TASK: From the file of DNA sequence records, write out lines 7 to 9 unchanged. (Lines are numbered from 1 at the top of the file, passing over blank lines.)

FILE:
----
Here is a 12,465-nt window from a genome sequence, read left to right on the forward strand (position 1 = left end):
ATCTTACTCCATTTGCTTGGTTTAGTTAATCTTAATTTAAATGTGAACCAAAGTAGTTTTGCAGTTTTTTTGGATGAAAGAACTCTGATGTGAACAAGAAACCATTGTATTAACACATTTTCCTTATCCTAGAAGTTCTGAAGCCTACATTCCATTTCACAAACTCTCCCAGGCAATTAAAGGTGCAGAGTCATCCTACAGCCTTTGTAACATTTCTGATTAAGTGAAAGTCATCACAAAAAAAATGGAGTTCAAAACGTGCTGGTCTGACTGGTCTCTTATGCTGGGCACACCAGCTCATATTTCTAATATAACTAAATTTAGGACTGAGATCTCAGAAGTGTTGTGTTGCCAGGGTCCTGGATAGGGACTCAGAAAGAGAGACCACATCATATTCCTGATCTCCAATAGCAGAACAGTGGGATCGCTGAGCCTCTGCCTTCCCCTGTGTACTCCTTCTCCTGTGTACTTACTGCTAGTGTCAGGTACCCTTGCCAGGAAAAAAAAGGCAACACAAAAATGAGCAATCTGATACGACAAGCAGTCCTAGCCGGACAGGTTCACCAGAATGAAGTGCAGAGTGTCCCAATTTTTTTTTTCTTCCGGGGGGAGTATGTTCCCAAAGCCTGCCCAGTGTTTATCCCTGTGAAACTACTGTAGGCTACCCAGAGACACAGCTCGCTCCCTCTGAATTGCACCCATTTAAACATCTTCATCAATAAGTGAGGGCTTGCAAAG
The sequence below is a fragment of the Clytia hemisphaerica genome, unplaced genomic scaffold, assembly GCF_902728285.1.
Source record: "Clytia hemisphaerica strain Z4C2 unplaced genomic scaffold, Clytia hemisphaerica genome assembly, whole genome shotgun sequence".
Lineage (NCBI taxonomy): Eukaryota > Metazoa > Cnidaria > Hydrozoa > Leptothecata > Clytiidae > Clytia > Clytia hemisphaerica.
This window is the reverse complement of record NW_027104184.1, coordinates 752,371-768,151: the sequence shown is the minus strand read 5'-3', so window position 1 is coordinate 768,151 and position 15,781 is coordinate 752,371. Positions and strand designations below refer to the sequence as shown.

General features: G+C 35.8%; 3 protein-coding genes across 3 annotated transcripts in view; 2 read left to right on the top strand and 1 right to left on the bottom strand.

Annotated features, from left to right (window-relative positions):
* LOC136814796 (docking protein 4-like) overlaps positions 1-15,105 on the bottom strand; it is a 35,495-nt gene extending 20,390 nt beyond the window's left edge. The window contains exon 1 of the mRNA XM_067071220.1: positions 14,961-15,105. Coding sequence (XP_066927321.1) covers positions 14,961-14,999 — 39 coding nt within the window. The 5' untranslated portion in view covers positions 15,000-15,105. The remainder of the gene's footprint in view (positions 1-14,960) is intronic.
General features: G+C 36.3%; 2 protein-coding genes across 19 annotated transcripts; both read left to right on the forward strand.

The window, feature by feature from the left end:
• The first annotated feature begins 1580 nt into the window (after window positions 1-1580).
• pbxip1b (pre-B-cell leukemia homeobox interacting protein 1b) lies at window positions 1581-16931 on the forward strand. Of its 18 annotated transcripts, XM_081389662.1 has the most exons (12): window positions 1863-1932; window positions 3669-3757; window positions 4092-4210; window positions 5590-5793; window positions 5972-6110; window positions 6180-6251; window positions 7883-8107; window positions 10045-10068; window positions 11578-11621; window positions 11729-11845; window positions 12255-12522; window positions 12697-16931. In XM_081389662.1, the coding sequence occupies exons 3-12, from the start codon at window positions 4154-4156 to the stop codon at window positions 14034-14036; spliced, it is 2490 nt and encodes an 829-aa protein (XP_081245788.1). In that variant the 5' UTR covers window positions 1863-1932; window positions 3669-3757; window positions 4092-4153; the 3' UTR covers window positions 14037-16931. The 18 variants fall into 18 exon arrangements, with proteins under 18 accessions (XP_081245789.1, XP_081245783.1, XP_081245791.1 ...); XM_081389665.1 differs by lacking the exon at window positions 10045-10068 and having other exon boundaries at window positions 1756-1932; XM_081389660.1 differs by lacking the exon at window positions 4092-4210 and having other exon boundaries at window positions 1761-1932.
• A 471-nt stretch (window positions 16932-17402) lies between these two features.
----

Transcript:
General features: G+C 35.8%; 3 protein-coding genes across 3 annotated transcripts in view; 2 read left to right on the top strand and 1 right to left on the bottom strand.

Annotated features, from left to right (window-relative positions):
* LOC136814796 (docking protein 4-like) overlaps positions 1-15,105 on the bottom strand; it is a 35,495-nt gene extending 20,390 nt beyond the window's left edge. The window contains exon 1 of the mRNA XM_067071220.1: positions 14,961-15,105. Coding sequence (XP_066927321.1) covers positions 14,961-14,999 — 39 coding nt within the window. The 5' untranslated portion in view covers positions 15,000-15,105. The remainder of the gene's footprint in view (positions 1-14,960) is intronic.